Monday, March 15, 2010

In Defense of Noise

Back when I was working on my second album, I had a small problem I, in my naivety, asked the mastering engineer to fix for me.  There was an exposed synth line in the intro to one of the songs that had a little bit of noise in the recording.  I asked if the mastering engineer could run some sort of noise reduction to get rid of it.  He rightly advised me against this pointing out that the artifacts most noise reduction plug-ins  introduce is more distracting than the noise itself.  He was right.  I was being anal to the point of absurdity.  Even worse, I was trying to remove a thing of beauty from my song.

Noise is the sound of your old  synths breathing.  It's what tells your ear the sound is being produced by real circuitry and not ones and zeros.    Noise is character.  Noise is organic.  Noise is interesting.

More importantly, noise surrounds us every day of our lives.  The ambient hum of the city traffic... the eerie nightime calls of spring peepers (frogs) in the countryside... the whir of your computer's fans... noise is an inescapable part of our lives.  So why do we want to get rid of it so much?

I think there is a tendency for technology to take things a step too far, at least initially.  Those of us old enough to remember recording on tape can attest that noise reduction was a sort of holy grail in those days.  Every year or so a company (usually Dolby) would come out with some new improved recipe for their noise reduction process.  Of course, this was necessary as tape is an inherently noisy medium.  But once digital recording came around, it was possible to not just reduce the noise, but to eliminate it almost entirely.  That's the step too far I mentioned earlier.

Look, I'm not saying we should all start making our mixes sound like they were recorded on Thomas Edison's wax cylinder, just that maybe we should stop worrying so much about trying to cleanse our recordings of one of the things that can end up making them more interesting.In fact, everyone, at least once, should try to deliberately rough up their recordings and make them noisier.   Try recording an old toy keyboard through the noisy headphone jack.  Have a lush pad you want to warm up?  Lay it down to cassette tape and resample it, hiss and all.  Even consider sampling the sound of a blank tape's hiss and laying it behind your recordings or samples so it's barely audible.  Imperfections give a sound more life.  So embrace the noise!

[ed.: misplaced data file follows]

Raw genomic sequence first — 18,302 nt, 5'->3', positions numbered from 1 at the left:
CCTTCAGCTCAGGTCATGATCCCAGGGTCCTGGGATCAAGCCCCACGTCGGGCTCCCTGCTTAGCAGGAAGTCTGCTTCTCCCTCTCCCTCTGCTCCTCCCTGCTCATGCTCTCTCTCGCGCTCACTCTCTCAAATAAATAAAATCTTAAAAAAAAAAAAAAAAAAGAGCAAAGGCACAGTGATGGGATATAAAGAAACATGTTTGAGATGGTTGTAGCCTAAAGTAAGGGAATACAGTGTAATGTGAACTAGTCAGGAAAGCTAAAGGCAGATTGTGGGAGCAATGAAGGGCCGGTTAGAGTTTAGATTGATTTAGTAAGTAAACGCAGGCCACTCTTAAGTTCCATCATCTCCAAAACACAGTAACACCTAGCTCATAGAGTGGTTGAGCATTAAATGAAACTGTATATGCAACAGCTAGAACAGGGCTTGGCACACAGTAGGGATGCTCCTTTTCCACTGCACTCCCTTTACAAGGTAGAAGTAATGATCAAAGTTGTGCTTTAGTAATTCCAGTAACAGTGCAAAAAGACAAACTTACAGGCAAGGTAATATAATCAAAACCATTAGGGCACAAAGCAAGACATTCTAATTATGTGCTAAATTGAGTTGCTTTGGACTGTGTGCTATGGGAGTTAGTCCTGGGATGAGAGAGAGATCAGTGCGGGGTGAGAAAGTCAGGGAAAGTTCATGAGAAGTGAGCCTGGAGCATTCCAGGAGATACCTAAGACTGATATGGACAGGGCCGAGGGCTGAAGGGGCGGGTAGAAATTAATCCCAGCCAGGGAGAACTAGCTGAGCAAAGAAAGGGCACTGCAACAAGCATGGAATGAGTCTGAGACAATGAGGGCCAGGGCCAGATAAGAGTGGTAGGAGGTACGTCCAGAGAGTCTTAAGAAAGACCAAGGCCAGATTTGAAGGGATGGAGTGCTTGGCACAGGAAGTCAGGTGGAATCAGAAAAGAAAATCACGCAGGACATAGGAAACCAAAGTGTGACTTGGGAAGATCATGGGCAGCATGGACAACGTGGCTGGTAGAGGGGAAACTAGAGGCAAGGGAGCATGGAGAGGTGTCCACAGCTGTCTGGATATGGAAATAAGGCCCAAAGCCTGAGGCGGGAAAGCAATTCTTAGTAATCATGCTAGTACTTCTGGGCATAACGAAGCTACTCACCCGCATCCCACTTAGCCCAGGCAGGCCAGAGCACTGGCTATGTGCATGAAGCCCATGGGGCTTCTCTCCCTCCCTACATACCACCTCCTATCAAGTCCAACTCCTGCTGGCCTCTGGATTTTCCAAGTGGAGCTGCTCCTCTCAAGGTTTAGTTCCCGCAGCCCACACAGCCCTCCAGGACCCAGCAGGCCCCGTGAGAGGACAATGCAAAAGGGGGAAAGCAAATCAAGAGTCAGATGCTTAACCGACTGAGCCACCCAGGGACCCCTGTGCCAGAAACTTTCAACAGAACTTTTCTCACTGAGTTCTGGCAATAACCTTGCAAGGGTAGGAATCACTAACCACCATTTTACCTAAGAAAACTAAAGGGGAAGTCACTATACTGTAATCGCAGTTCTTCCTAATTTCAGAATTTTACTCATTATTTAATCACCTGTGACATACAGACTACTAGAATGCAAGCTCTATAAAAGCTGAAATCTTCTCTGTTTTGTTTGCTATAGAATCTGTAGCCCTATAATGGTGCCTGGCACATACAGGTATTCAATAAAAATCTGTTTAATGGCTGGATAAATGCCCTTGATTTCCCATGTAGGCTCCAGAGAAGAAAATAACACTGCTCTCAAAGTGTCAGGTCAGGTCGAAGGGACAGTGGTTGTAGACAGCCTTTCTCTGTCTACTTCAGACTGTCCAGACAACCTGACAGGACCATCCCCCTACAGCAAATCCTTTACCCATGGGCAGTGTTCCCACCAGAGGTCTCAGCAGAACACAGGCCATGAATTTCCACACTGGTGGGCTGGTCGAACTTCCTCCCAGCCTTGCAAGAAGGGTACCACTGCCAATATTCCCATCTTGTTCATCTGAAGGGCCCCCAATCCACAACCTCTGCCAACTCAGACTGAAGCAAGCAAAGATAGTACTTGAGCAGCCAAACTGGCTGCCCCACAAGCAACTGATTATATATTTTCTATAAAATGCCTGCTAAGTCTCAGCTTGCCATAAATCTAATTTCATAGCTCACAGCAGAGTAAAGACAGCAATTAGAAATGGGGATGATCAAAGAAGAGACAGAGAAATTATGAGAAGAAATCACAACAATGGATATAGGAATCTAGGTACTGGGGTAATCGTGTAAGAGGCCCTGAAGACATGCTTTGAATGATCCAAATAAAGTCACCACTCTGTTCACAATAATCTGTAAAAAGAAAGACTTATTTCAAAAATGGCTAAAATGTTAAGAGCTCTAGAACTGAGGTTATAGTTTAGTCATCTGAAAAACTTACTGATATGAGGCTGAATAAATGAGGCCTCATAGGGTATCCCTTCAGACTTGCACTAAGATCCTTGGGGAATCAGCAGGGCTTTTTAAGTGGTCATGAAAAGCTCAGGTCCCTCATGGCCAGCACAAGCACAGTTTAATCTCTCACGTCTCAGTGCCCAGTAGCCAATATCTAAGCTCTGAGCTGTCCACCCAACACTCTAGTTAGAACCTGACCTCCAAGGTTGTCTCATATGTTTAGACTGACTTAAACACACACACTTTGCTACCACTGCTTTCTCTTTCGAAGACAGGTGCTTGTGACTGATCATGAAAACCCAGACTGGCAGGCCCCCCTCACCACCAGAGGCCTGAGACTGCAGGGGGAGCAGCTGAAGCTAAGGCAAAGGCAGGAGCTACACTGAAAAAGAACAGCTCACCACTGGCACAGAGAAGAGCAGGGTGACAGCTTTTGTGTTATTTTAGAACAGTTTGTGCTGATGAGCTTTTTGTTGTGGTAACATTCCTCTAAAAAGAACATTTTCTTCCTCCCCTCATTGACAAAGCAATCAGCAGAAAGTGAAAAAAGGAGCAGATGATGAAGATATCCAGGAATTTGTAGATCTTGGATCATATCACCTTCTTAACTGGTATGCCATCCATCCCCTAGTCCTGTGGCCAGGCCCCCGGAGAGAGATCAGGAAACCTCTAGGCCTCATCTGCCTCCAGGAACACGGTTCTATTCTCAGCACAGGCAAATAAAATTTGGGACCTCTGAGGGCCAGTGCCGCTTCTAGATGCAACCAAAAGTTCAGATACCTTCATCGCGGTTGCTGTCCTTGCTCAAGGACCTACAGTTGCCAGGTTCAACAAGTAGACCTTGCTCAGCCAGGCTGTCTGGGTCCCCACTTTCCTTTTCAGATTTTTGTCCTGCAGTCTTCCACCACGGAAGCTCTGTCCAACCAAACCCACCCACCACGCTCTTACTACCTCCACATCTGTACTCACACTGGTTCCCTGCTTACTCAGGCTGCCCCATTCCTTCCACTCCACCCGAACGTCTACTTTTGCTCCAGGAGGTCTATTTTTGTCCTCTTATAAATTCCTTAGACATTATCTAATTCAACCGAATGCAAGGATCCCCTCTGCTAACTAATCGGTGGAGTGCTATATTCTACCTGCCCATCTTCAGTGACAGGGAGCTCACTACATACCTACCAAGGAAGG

2 comments:

Hannes Pasqualini said...

I couldn't agree more with what you said! We could also remember the old days of sampling, when every breakbeat track had to have a bit of vinyl noise on it, and people at one point started to fake it, because they were sampling from cds which didn't have those noises!
I love how my DSS-1 makes a bit of noise when producing a sound, and how that noise changes slightly depending on the setting of the filters... as you said, it's the machine breathing... it's the wonderful analogue world!

stretta said...

I'm way more anal about noise than I should be, and this is a direct result of my formative years struggling with cassette four track. In the minor cases where noise presents itself, it is usually pleasant to hear. Still, old habits die hard.